Coming to K's post, what I can say for sure is that credibility is not a major factor anymore. One of the good and bad things about recent developments in media is that we are gradually throwing out the 'unbiased' label. Media was never unbiased. Hell, no human is. So how can something that is created by the same humans ever be unbiased? The difference between print and online right now is that they represent different activities. Online can't do a print. Most people don't log on to news websites to read stories in excess of 1000 words. They want it in a jiffy, scan and run back to whatever they were doing earlier. At the same time, print can't do an online. It can't really 'break' news anymore, that's a competency it has long forfeited to internet and television.

What has changed recently is reach. More people are on the internet these days, while you've probably reached everyone you'd want to reach with print as the medium. And even then our penetration is so pitifully low that the potential numbers are worth bucket loads of marketing and ad sales drool. Print also has a problem in terms of inflexibility with target demographics. I can advertise in a publication knowing the target audience, but my message would still be lost on a small percentage, who are the minority within the publication's readers, because they don't fit the profile I want to advertise to. The beauty of online ad delivery is that I can specify by region, by platform, by time and by frequency, who and where I deliver the ads to, even without forcing them to register on the website.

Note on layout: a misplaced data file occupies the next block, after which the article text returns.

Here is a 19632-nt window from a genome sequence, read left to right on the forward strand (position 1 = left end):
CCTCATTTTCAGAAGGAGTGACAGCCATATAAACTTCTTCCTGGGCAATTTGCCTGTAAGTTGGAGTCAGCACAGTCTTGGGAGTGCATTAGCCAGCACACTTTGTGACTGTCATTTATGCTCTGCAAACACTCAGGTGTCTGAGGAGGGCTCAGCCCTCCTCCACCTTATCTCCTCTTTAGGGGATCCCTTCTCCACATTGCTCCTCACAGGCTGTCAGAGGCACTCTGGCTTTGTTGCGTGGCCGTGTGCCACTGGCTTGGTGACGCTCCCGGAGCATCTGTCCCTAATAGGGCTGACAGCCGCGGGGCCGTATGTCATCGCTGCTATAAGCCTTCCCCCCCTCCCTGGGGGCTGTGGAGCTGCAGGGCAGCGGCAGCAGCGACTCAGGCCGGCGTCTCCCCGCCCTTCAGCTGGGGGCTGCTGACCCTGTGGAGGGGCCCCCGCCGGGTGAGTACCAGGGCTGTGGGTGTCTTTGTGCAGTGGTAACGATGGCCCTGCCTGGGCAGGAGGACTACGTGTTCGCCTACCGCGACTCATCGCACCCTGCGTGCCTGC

But none of this what is going to create the maximum amount of trouble for the traditional forms, print and television. What is giving them trouble are costs, of production and distribution. In print it is not good enough that you can create a lovely newspaper in QuarkXpress every night. You still need someone to dirty feet, hands and risk other parts of their anatomy in the awful world of print distribution. Costs of newsprint are awfully high and from what I remember it is a process that is still strictly regulated. Most of the publications can afford to sell their wares for an 'invitation price' because it is underwritten by the advertising, the rate for which is hiked every time the new circulation numbers come in, provided you've held your ground or even improved on it. Effectively, the reader gets an increasingly smaller piece of the pie because, well, he does not really figure in the picture.